Bronislau Kaper's score for this film came along at a formulaic time, and sure enough, it fails to deliver all that much uniqueness as an epic score of the 1960s, yet where Kaper's efforts could have gone the way of plenty of other scores of the type and time by blandly tossing out conventions just for the sake of tossing out conventions, they genuinely celebrate the wealth of their formula, whose dynamic musical flavor and sweeping soul help in gracing the film with entertainment value, while complimenting the film's distinguished sense of sweep. Even the musical aspects of this film breathe life into a feeling of broad scope, but really, the aesthetic attribute that really does about as much as anything in defining the sweep of this epic is, of course, Robert L. Surtees' then-outstanding and still-striking cinematography, whose tasteful coloring provides plenty of consistent handsomeness, broken up by unexpectedly truly stunning moments, that attracts attention, while cleverly tight framing and dynamic camerawork truly immerses you into the grand environment, further sold on you by excellent production designs. Aesthetically and technically, this film had to have stood out for its time, and is still worthy of praise to this day, crafting a vision of the HMAV Bounty's infamously troubled late 18th century voyage that is grandly immersive, in spite of shortcomings in storytelling that distance you a bit from the final product's substance. I wish I could say that the telling of this tale is as commendable as the look of this world, but really, when it's all said and done, there is a reason why this story, interpreted into the book upon which this film is based by Charles Nordhoff and James Norman Hall in 1932, has stood the test of time, as it is so intriguing, with human depth and dramatic potential that could have been more thoroughly explored in this film, but is still brought to the silver screen with enough inspiration to compel quite well, with Charles Lederer putting together a script that may get to be excessive, but generally keeps tight in its fleshing out rich characterization that is complimented by strong, if a bit underwritten performances. Whether it be Trevor Howard as the despicably harsh captain with no regard for the lives of his men, or layered leading man Marlon Brando as a strong, but humanly flawed leader whose actions will leave him to face great changes and great risks, or even a charming supporting cast, most everyone in this cast pulls weight, and while the performers can't carry the final product into the high strength that it sometimes flirts with, they join decent writing in fleshing out a worthy, epic-length character piece, further brought to life by what is, in fact, done right in Lewis Milestone's direction. Were Milestone more focused as storyteller, this film would have stood a chance of consistently sustaining strength, maybe even achieving bonafide excellence, yet his inspiration never loses so much momentum that you lose your investment, secured by dramatic efforts that were audacious at the time, and are most often than not still effective to this day in their establishing tension within the conflicts - thin though they may be - and heart within the character drama. At the very least, Milestone keeps things entertaining, not so much so that you don't fall out more often than you probably should, but nevertheless enough so that liveliness keeps you awake enough to get a good feel for the technical proficiency, good script and charismatic performances that would have made an excellent film if they weren't so opposed by some serious shortcomings, and go into making a final product that is still worth watching.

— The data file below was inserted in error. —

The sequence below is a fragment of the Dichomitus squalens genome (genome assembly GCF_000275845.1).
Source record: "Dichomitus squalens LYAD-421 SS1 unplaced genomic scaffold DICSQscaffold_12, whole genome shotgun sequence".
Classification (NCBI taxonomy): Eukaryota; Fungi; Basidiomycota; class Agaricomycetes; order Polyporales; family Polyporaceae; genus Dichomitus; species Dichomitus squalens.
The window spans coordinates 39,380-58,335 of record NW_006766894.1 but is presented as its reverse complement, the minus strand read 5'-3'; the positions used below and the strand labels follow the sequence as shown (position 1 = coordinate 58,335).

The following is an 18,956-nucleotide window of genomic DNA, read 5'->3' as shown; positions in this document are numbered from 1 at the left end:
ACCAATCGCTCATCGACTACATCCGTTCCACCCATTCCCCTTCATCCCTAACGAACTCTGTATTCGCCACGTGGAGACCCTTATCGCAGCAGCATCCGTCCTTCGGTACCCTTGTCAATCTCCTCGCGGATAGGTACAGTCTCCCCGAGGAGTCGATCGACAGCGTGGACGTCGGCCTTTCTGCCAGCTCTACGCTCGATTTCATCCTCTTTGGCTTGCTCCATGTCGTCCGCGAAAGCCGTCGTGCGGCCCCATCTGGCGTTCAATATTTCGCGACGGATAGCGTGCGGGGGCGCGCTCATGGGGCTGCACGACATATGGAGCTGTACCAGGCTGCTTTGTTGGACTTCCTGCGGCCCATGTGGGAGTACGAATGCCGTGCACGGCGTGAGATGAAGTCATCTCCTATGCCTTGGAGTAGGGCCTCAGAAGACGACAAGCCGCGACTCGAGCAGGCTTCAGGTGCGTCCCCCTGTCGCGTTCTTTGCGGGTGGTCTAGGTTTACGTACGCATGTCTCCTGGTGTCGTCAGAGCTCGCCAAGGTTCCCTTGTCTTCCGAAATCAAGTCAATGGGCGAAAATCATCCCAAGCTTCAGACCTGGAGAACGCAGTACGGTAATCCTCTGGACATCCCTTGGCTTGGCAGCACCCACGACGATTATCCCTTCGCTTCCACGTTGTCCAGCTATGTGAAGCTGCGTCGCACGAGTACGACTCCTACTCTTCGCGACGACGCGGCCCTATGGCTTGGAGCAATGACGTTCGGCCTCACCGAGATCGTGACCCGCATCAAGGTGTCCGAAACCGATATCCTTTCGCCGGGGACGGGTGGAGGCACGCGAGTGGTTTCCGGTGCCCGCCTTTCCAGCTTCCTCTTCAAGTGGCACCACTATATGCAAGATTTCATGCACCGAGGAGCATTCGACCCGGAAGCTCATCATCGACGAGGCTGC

Overall, bland spells dilute engagement value, while ironically calling your attention more toward repetitious bloating and dragging that thin plotting momentum out too much for consistent high strength to be sustained, thus leaving the final product to fall short of its potential, even though it still accels enough to reward, to some degree, thanks to the strong score work, excellent cinematography, fine production designs, and inspired writing, acting and direction that make Lewis Milestone's "Mutiny on the Bounty" a compelling epic that leaves much to be desired, but still delivers on plenty that thoroughly entertains.